Articles

Daily articles carefully curated by the All About Jazz staff. Read our popular and future articles.

INTERVIEWS

Ben Riley's Monk Legacy

Read "Ben Riley's Monk Legacy" reviewed by Russ Musto

This interview was first published at All About Jazz on November 7, 2006. Ben Riley is one of the most richly experienced drummers in jazz today. The Georgia-born drummer came up in Harlem during the second wave of bebop in the fifties, playing with Randy Weston and others. He was at Minton's with saxophonist Eddie “Lockjaw" Davis and anchored the saxophonist's two-tenor quintet with Johnny Griffin, but his true claim to fame came during his years with iconoclast ...

ALBUM REVIEWS

Ben Riley: Grown Folks Music

Read "Grown Folks Music" reviewed by Raul d'Gama Rose

Ben Riley is best-described as a drummer who has always been the epitome of great taste, elegance and almost certainly possessed of a higher musical intelligence. There is no better recommendation for this than the fact that Thelonious Monk hired him as a drummer, but if further proof were requested , then all that needs doing would be to spin Grown Folks Music, this eloquently bluesy albeit seemingly short session with a rising star on the saxophone, Wayne Escoffery. The ...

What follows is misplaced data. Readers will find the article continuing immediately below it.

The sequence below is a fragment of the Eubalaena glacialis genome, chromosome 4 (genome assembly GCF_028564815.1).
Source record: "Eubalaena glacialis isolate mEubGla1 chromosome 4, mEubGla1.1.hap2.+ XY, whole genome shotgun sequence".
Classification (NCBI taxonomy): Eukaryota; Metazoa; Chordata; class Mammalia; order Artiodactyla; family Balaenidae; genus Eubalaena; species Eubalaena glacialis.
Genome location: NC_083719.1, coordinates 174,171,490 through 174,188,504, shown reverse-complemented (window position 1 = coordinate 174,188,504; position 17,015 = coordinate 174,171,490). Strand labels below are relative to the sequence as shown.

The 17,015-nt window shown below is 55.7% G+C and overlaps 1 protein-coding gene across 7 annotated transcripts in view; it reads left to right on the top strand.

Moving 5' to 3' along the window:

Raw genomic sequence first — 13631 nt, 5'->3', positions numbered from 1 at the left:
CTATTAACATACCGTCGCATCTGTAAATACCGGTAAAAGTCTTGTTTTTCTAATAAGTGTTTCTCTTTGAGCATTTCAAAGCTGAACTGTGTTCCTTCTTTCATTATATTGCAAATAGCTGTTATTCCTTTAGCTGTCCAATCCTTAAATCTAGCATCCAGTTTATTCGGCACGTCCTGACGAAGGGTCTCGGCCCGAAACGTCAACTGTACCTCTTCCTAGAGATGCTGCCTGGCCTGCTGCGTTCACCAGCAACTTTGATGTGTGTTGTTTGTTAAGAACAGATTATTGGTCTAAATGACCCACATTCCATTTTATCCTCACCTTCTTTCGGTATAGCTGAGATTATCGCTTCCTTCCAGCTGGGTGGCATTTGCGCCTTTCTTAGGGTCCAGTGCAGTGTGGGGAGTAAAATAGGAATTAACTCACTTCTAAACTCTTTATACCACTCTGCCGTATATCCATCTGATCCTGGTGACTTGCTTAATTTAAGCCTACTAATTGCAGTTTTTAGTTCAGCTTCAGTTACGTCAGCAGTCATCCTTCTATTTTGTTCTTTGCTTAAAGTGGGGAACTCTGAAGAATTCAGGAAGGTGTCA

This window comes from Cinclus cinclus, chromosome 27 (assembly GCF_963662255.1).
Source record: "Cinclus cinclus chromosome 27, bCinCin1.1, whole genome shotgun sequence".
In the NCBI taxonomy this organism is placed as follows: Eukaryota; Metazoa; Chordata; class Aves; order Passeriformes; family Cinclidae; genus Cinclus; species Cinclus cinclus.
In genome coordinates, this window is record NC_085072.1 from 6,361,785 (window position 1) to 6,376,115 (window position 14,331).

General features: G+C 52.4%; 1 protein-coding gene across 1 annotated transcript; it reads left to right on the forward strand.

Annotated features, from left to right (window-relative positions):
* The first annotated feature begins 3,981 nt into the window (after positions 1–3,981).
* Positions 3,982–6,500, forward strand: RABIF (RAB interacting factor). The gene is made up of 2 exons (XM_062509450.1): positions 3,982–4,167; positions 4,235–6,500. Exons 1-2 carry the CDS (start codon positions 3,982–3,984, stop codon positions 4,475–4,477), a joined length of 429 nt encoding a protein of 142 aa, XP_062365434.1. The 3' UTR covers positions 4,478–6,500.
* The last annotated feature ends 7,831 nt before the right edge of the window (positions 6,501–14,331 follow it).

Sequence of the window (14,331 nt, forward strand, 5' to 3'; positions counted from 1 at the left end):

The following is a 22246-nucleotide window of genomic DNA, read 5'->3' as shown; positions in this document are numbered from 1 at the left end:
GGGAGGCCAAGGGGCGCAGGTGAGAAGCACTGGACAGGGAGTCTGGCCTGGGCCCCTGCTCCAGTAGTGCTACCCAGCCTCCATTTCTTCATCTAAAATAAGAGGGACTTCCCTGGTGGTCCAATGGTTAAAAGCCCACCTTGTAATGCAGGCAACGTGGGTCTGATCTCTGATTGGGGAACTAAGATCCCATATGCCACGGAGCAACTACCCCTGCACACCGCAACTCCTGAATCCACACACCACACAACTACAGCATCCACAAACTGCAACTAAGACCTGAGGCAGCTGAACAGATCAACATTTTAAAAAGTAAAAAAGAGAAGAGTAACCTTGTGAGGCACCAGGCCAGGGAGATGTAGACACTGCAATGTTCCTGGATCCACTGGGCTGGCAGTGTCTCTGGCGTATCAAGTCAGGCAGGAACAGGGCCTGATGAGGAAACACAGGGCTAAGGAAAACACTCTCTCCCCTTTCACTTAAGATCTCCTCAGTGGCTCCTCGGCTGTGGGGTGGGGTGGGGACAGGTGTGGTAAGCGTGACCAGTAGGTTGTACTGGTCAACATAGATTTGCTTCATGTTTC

ALBUM REVIEWS

Ben Riley's Monk Legacy Septet: Memories of T

Read "Memories of T" reviewed by J Hunter

Thelonious Monk's place in jazz is quite intact. In addition to the archival efforts of his son, drummer T.S. Monk, plenty of players have overcome the intimidation factor that goes with tackling Monk's singular sound. The issue is not whether Monk covers appear with the same frequency as covers of Ellington or Armstrong; rather, it is whether these attempts follow Monk's lead, taking the music outside the box. Memories of T--the debut disc by Ben Riley's Monk Legacy Septet--serves up ...

RHYTHM IN EVERY GUISE

Ben Riley with Thelonious Monk

Read "Ben Riley with Thelonious Monk" reviewed by David A. Orthmann

Ben Riley began his four-year association with Thelonious Monk on a moment's notice, joining the It's Monk's Time recording session devoid of any previous playing experience in Monk's quartet, or even the benefit of a single rehearsal.* Riley thus stepped into the drum chair of one of the greatest working jazz bands of the mid-1960s and made his mark without any apparent signs of adjustment or strain. Already an experienced professional, having played in the bands of luminaries such as ...


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